How to seek a prediction: Wait for a comet to appear
(Sample) Equipment: naked eye
Personnel: Any #human who attributes meaning to the appearance of a comet
Suddenly, and unexpectedly, the apparent perfection and regularity of the Heavens are disturbed by an unknown interloper: a comet. For thousands of years, myriad civilizations around the globe saw comets as supernatural signs--sometimes as portents of good news, and other times as harbingers of doom. For cultures striving to understand the world around them, the
Some examples of famous comets in Western history include:
44 BCE: An appearance of a comet soon after Julius Caesar’s death was taken as a sign that Caesar had been become a god.
12 BCE: The appearance of the “Star of Bethlehem” during the birth of Jesus is often interpreted as a comet (perhaps Halley’s Comet).
1066 CE: An appearance of Halley’s Comet was supposedly a good omen for William the Conqueror and the Norman’s conquest of England at the Battle of Hastings (or, alternatively, a bad sign for the defeated King Harold and his Anglo-Saxons).
The change over time in humanity’s feelings about comets offers a great example the same phenomenon taking on very different meaning within the predictive systems we discuss in this course (see Framework diagram). Before Newton worked out his predictive theory of gravity, comets were almost universally thought to be signs from the gods, appearing to be #random phenomena as we mention above. Once Edmund Halley made the bold claim, using calculations based on Newton’s theory, that the “Great” Comet of 1682 (now called “Halley’s Comet!”) would return 75 years later, and that claim was posthumously verified, comets were effectively demoted (in some people’s view!) to being great demonstrations of the near-fully #deterministic nature of gravity, rather than supernatural messengers.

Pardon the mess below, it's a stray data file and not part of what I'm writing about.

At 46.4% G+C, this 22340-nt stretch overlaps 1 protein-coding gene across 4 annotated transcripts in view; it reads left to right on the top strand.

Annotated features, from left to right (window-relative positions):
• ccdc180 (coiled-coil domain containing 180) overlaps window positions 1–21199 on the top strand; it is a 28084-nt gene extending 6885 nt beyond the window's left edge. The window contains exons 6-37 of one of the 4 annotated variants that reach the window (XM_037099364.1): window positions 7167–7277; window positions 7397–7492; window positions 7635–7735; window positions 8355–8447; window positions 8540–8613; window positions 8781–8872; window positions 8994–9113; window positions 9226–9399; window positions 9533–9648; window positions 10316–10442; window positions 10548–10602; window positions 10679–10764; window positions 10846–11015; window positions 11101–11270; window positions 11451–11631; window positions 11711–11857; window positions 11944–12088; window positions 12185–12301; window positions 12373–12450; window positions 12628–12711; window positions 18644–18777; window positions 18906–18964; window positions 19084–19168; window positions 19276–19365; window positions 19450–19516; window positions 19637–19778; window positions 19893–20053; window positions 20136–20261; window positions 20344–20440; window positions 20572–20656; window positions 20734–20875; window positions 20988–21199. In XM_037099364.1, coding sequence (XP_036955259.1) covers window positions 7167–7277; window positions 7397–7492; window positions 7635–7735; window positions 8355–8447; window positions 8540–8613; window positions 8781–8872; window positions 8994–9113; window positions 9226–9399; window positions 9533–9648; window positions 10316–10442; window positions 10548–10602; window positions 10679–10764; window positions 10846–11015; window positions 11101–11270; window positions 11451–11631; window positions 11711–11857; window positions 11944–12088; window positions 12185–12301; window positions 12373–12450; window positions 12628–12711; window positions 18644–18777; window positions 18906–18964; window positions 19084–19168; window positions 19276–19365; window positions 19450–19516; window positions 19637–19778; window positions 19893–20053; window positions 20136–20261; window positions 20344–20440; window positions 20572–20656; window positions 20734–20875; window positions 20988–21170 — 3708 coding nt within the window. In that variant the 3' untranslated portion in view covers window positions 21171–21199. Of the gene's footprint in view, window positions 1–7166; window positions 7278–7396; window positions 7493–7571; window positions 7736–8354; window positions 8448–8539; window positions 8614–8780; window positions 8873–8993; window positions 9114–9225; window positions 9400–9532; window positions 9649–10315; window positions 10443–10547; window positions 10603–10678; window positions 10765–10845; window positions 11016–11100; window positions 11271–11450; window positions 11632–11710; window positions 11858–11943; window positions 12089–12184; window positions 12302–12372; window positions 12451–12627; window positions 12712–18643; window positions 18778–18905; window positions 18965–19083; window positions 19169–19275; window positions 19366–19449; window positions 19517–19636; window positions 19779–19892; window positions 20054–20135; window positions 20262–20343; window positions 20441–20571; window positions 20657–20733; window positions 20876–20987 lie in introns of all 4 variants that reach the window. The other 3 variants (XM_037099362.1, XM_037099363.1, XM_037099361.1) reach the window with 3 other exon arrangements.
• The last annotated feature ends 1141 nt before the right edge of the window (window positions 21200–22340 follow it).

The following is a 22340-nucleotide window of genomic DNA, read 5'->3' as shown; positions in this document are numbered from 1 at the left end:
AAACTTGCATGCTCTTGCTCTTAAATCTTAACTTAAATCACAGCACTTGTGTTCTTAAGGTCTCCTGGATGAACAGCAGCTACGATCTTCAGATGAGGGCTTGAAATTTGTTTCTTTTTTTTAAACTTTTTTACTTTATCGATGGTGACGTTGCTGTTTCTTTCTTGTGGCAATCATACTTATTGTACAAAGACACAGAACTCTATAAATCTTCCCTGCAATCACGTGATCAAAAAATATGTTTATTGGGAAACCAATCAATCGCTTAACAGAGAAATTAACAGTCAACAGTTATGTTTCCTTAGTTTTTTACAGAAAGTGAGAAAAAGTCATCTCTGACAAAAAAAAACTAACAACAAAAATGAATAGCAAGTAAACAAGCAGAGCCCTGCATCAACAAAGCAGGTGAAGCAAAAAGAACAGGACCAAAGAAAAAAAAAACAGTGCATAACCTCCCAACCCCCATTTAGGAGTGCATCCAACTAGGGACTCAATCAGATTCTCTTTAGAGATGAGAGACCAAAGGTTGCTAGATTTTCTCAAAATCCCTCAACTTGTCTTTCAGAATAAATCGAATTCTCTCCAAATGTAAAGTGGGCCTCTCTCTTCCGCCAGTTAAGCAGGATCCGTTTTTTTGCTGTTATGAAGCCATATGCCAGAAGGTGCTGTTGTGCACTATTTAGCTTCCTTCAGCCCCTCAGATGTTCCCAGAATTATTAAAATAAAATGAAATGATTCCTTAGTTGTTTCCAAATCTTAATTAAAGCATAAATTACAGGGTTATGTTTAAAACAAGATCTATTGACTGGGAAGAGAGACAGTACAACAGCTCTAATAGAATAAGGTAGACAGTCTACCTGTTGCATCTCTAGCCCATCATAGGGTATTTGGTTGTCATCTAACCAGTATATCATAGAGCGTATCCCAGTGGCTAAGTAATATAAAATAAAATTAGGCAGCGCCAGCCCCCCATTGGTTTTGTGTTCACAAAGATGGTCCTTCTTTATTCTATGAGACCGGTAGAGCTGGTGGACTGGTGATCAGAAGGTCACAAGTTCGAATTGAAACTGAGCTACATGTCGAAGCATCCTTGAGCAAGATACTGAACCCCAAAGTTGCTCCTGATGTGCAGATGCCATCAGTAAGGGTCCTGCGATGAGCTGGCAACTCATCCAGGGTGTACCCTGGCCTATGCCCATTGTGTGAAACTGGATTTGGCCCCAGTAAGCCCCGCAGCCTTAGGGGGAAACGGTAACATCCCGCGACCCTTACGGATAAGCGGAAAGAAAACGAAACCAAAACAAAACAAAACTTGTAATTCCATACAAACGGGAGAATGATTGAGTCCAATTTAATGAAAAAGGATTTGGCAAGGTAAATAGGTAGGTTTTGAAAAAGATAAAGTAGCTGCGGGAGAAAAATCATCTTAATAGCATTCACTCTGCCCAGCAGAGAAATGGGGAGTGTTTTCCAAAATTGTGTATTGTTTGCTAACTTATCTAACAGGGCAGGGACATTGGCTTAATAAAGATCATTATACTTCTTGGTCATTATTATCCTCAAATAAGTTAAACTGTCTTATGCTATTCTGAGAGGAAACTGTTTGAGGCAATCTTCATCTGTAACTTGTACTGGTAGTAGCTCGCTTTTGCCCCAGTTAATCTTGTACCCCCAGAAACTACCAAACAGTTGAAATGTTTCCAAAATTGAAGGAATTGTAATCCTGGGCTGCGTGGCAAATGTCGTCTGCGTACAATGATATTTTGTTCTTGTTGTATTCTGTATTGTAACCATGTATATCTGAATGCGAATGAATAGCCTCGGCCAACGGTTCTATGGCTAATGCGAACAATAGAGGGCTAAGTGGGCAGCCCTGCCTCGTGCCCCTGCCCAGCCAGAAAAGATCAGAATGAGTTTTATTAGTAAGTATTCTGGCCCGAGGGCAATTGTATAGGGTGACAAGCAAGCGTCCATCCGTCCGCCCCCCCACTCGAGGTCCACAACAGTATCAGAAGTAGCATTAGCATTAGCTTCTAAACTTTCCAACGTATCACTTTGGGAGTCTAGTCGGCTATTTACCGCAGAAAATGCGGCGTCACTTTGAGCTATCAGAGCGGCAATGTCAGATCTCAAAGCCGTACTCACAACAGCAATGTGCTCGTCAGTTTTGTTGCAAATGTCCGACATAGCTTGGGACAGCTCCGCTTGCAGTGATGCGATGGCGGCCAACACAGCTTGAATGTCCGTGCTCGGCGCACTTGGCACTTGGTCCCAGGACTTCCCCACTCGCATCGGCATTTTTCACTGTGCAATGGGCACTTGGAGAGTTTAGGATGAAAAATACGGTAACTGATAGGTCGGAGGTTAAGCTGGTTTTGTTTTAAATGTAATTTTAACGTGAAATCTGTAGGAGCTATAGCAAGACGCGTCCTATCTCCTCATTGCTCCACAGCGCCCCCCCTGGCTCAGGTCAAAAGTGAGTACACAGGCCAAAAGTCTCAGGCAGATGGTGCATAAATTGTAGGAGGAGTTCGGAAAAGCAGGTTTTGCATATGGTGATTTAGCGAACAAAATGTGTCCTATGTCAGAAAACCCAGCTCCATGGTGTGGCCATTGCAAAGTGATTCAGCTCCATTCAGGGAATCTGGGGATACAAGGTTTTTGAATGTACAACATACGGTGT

Meet the Experts: John Overholt, Owen Gingerich, and Sara Schechner
John Overholt is the Curator of the Donald and Mary Hyde Collection of Dr. Samuel Johnson and of Early Modern Books and Manuscripts at Harvard University's Houghton Library. You can follow him on Twitter @john_overholt.
Professor Gingerich is a professor emeritus of astronomy and the history of science at Harvard, where he has taught for nearly 50 years. He is one of the world's experts in Johannes Kepler and Nicolaus Copernicus, who he wrote a best selling book about, The Book Nobody Read: Chasing the Revolutions of Nicolaus Copernicus.
Dr. Sara Schechner is the David P. Wheatland Curator of the Collection of Historical Scientific Instruments at Harvard University. Her research is on the study of the history of science, with a focus on material culture and astronomy. She is the co-author of Tangible Things: Making History through Objects, which is also a course on edX.